Jan: We’re so flooded with Holocaust stories now (this year, it seems, even more than ever), that people don’t remember how suppressed Holocaust stories were in the years immediately after WWII. It takes time.

Ari: In Israel, it took until the Eichmann trial in 1961.

Jan: Right. The first thing most Americans saw here was THE DIARY OF ANNE FRANK. That film opened the door a little bit in the late ’50s, over 10 years after the events it depicts.

Ari: Holocaust survivors came to Israel from Europe and they were embarrassed to talk because the people who had already been in Israel all those years were patronizing: “If you were clever enough, you would have come here to Israel like we did, before the war. But you weren’t, and you paid the price.” This was the subject of everything.

Jan: So your interest in memory and your appreciation of all these mental dynamics come from what your parents went through during the Holocaust and then what you went through yourself in Lebanon?

Ari: It’s both. It’s both. Because my parents were so different, I had the perspective of different approaches toward memory. It gave me good tools to check the subject.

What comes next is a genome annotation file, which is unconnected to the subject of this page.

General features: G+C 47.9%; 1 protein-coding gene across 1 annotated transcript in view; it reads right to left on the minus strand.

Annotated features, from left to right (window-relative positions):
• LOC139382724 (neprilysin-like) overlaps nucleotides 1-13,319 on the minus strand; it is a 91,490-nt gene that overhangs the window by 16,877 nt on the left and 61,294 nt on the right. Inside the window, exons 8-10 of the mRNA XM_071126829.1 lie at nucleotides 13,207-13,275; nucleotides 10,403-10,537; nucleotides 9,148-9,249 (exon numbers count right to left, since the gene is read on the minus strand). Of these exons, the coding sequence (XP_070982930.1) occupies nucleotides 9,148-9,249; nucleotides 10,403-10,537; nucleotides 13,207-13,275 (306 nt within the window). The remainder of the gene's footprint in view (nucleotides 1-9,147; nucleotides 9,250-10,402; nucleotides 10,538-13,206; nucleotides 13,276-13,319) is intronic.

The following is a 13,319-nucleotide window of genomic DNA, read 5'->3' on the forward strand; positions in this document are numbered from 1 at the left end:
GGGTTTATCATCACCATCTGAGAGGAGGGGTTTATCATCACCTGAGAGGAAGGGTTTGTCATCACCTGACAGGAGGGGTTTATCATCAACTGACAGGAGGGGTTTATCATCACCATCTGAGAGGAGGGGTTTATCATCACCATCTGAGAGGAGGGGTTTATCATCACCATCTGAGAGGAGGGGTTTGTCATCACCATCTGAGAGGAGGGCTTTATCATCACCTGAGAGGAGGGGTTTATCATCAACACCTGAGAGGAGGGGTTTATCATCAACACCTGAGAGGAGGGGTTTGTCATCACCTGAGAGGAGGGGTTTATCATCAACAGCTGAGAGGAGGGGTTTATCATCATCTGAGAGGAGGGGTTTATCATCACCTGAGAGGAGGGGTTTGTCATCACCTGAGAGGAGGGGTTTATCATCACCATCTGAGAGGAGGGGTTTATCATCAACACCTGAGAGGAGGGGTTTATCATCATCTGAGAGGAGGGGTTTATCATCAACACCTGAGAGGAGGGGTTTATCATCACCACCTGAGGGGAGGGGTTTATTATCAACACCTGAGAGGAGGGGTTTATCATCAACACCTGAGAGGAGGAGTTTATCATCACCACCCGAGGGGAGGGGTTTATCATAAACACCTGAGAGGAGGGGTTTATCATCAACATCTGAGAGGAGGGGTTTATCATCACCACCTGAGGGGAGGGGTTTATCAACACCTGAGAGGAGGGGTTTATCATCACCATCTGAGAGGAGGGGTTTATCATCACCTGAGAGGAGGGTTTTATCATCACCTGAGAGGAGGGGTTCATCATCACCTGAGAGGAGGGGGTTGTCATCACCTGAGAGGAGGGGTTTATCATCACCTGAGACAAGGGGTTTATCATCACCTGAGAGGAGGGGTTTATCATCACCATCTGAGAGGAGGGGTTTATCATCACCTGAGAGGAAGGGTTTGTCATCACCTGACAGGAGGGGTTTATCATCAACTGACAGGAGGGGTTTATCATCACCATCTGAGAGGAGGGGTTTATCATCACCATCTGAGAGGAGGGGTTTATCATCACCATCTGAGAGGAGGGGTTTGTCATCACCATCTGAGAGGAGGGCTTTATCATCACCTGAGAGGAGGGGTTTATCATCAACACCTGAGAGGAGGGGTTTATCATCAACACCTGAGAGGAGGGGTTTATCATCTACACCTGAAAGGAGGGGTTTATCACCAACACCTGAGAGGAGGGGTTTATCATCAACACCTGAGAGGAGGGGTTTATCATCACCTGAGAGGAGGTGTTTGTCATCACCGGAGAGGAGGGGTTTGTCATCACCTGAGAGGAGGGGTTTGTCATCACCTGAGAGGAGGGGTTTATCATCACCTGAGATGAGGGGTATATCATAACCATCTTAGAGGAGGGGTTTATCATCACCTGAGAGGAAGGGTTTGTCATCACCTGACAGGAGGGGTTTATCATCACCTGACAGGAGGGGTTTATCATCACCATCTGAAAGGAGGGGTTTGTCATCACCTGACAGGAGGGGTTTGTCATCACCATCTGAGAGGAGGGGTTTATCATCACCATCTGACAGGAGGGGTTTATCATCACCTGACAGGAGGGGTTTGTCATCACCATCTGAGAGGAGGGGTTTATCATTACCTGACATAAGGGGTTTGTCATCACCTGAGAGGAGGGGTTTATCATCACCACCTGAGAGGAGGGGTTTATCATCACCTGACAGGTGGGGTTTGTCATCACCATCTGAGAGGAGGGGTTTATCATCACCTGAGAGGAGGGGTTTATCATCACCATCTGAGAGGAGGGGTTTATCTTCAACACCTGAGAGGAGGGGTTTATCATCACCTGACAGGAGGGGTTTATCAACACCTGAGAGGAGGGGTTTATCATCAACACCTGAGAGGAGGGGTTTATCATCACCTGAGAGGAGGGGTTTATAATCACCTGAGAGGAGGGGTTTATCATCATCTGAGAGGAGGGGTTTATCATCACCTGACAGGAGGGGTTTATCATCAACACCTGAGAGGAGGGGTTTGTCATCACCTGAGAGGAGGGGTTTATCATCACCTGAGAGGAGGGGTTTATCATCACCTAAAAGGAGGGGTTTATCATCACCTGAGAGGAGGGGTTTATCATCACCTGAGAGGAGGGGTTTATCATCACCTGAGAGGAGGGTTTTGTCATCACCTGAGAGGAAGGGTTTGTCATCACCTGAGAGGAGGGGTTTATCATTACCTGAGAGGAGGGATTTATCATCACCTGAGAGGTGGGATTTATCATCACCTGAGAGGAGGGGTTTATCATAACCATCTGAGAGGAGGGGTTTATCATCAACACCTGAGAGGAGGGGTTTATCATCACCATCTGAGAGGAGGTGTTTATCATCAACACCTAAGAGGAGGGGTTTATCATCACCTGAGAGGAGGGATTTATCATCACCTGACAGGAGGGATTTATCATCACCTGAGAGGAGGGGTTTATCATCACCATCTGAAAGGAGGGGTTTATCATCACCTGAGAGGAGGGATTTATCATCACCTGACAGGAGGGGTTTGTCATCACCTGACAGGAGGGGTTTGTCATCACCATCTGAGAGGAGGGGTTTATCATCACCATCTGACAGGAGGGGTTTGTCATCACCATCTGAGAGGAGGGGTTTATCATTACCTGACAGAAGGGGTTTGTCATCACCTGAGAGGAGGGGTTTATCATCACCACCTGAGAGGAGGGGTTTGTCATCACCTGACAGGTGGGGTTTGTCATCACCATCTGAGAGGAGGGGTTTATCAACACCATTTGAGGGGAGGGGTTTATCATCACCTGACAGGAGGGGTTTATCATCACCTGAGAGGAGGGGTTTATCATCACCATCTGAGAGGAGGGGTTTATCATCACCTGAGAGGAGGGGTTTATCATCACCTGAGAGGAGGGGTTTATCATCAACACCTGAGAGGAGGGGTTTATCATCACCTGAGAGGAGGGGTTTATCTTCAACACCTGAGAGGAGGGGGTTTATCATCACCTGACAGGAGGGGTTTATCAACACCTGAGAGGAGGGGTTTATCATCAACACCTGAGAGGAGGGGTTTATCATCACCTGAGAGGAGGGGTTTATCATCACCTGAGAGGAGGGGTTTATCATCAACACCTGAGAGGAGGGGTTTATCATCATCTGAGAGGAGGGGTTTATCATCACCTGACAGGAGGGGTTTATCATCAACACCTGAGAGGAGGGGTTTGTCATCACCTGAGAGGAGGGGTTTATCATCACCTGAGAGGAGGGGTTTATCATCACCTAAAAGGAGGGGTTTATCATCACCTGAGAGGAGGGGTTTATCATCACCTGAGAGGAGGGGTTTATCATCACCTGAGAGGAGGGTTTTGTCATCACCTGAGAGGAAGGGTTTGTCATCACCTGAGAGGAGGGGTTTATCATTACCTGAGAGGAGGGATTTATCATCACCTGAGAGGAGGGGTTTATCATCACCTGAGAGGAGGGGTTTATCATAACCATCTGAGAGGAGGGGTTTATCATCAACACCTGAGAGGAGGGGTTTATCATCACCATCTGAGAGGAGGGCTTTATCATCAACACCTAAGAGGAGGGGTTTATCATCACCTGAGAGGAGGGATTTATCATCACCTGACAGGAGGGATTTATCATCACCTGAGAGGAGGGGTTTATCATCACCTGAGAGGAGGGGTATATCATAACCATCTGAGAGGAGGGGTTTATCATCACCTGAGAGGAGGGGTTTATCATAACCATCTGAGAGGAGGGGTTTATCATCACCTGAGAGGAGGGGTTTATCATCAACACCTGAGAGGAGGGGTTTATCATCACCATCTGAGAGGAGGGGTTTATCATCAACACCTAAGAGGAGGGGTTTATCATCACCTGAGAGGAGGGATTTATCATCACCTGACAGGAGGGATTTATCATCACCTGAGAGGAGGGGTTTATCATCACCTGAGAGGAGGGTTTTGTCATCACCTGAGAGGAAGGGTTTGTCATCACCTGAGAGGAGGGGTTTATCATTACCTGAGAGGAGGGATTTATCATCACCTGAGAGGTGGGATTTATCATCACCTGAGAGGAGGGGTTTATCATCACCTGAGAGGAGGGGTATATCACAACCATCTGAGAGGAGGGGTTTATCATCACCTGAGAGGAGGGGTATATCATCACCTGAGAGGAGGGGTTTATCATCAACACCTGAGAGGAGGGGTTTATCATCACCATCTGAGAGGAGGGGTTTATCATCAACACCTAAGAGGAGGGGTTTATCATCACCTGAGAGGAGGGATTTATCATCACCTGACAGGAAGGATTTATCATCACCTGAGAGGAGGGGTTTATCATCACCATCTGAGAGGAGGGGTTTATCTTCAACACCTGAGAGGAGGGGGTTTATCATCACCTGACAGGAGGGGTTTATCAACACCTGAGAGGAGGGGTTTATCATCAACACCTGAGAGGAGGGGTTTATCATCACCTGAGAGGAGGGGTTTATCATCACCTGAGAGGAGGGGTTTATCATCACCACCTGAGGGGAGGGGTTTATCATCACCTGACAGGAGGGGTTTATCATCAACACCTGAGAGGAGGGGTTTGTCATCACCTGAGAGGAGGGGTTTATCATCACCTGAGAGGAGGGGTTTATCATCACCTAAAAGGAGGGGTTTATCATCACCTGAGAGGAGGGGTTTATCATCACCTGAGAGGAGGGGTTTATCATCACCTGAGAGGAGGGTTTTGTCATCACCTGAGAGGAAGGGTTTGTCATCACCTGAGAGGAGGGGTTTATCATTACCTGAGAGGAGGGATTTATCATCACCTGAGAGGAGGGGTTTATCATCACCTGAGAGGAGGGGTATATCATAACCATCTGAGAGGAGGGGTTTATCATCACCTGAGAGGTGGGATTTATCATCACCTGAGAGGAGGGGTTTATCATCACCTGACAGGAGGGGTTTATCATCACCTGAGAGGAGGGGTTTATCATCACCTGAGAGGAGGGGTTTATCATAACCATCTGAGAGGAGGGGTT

Jan: Your parents emigrated in ’48?

Ari: No, they came to Israel in 1950 from Poland, so I have that perspective. I care, yet I can cut strings, I can, I can do it. I have this instinct to disconnect from events. It’s not anything that has to do with amnesia. Before I started WALTZ WITH BASHIR, I was completely disconnected from this guy, the 19-year-old guy. I was completely disconnected.

Jan: From the guy who was you at 19?

Ari: Totally, and I did it deliberately. I can see it in other parts of my life. I can get disconnected.Jan: This is so fascinating to me! I was in Israel in ’73/’74 because I had a fellowship, and one of the conditions of my fellowship was that I had to write regular letters to the Foundation about what I was doing. So I sent all these letters, letters written before, during and after the Yom Kippur War, and I had such clear memories of that year, or so I thought.

But then two years ago, with a new war in Lebanon, suddenly I wanted to know what I remembered. Hezbollah was bombing Kiryat Shemona; Kiryat Shemona was in the news every day, under bombardment, and I had lived there. The people at the Foundation copied all my letters for me, and you know what: Some things I remembered right, but most of it I didn’t remember or I simply remembered wrong.